An order for bottle caps.
Alhadeff (r.) at the Pepsi plant
King Baudouin visits Leopoldville in 1955. 
The Pepsi-Cola and Martini neon signs were visible from Stanley Monument 10 kilometers away.
Another investor in the soft drink market was the Compagnie Coloniale Belge, also known as PEK, which operated a prestigious retail store on Ave Beernaert (See Nov. 9, 2011). This firm established a Canada Dry plant on Ave Olsen, just up the street from the Coca Cola bottler.  The Brasserie de Leopoldville, for its part, came out with a tangerine flavored drink called “Verigoud”.  The new Bracongo Brewery, established in 1954, came out with a line of soft drinks called “Bako” later “Djino” and now “World Cola”.
A body-builder at the Funa Club holding a Verigoud bottle. A Jean Depara photo.
In addition to his business ventures, Maurice Alhadeff was an important patron of Congolese artists.  He provided aspiring carvers and painters with tools and materials and then purchased their work.  He advocated for a national museum and art institute to house the voluminous collection of traditional artifacts collected by the Musée de Vie Indigene (Sep. 12, 2011).  He supported, among others, Nkusu Felelo, Francois Thango and Bela.  In 1957, when the future President of the post-independence Senate, Isaac Kalonji, was preparing for an exposure trip to the United States, Alhadeff presented him with a painting by Albert Mongita to offer to President Eisenhower. Just prior to Independence in June 1960, my father met Alhadeff when he purchased of checked shirts and denim jeans for an Independence event and we received a mask and a carving from his extensive collection.
Maurice Alhadeff in his office.
Shortly after Congo’s Independence, the U.S. State Department organized a good will cultural tour through West and Central Africa, headlining the jazz trumpeter Louis Armstrong and his All Stars band.  In 1957, Armstrong cancelled a tour sponsored by the State Department to the Soviet Union, faulting the Federal Government’s lack of response to Governor Orval Faubus’ defiance of the Supreme Court’s desegregation order in Arkansas.  Now with the “winds of change” bringing Independence to most of the colonial possessions on the continent, Armstrong accepted a joint sponsorship by the State Department and Pepsi Cola International.  Louis arrived in Leopoldville by ferry from Brazzaville on October 28, 1960 with his spouse Lucille.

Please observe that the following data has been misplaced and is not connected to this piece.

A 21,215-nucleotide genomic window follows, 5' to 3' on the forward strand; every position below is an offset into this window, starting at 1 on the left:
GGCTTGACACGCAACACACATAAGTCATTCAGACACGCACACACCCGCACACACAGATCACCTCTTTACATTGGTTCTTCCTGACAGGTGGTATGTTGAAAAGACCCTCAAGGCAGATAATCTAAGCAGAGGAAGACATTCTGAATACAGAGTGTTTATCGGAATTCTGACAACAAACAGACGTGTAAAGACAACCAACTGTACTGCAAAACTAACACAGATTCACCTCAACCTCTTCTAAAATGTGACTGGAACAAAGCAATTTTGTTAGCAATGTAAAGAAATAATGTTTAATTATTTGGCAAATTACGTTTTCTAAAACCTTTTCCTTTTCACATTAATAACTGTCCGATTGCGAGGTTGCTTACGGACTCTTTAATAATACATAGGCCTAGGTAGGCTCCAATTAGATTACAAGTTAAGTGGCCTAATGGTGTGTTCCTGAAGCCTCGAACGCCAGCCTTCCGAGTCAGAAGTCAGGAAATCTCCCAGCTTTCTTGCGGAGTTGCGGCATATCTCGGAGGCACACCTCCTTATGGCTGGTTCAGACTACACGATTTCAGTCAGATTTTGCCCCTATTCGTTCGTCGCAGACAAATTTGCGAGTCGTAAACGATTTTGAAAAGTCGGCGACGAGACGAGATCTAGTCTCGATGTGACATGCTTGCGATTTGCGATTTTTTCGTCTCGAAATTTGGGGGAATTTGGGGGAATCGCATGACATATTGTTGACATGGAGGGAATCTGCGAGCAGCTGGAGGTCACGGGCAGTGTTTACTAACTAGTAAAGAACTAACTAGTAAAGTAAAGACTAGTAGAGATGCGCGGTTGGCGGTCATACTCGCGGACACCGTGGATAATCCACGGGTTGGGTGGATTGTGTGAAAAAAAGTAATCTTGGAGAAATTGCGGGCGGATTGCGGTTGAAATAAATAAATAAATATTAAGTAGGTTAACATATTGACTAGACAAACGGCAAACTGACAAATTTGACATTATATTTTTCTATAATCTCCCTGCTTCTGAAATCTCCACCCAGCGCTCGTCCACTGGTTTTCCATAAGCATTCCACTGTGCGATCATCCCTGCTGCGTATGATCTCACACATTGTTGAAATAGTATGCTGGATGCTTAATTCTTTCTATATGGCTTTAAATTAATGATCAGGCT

Albert Mongita, now Director of Cultural Affairs for the Congolese government, met the Armstrongs in traditional costume at the ferry landing. Things were tense.  The country was in the midst of a constitutional crisis; President Kasavubu and Prime Minister Lumumba had sacked each in September and Joseph Mobutu had staged his first coup to neutralize the two.  The United Nations peace-keeping mission was trying to find its footing and a rash of strikes were crippling both the public and private sector. There were food shortages in the city and across the country, as well. Armstrong and his band claimed to have stopped the war for 24 hours – hyperbole perhaps -- but the concert in Stade Baudouin certainly did bring out the crowds from the city.
Albert Mongita greets Armstrong at the FIMA beach. Lucille is behind Armstrong on the right.
The FIMA ferry in July 1960 during the mass exodus of expatriates after Independence.
Armstrong carried into Stade Baudouin on a modernized Tipoy.
At the end of June 1961, Congo’s first anniversary of Independence, the Miss Leo 1961 pageant was organized in Parc De Bock across from the Zoo (Feb. 6, 2011). Bracongo Breweries (Polar) sponsored the Negro Success band, Pepsi sponsored the Jecokat orchestra while Canada Dry paid for the announcement in the Courier d’Afrique newspaper.
Advertisement for the Miss Leo 1961 pageant in the Courier d'Afrique newspaper.
Mlle. Sophie Mbata, Miss Leopoldville 1961 - Her card says "La nouvelle bouteille hostesse"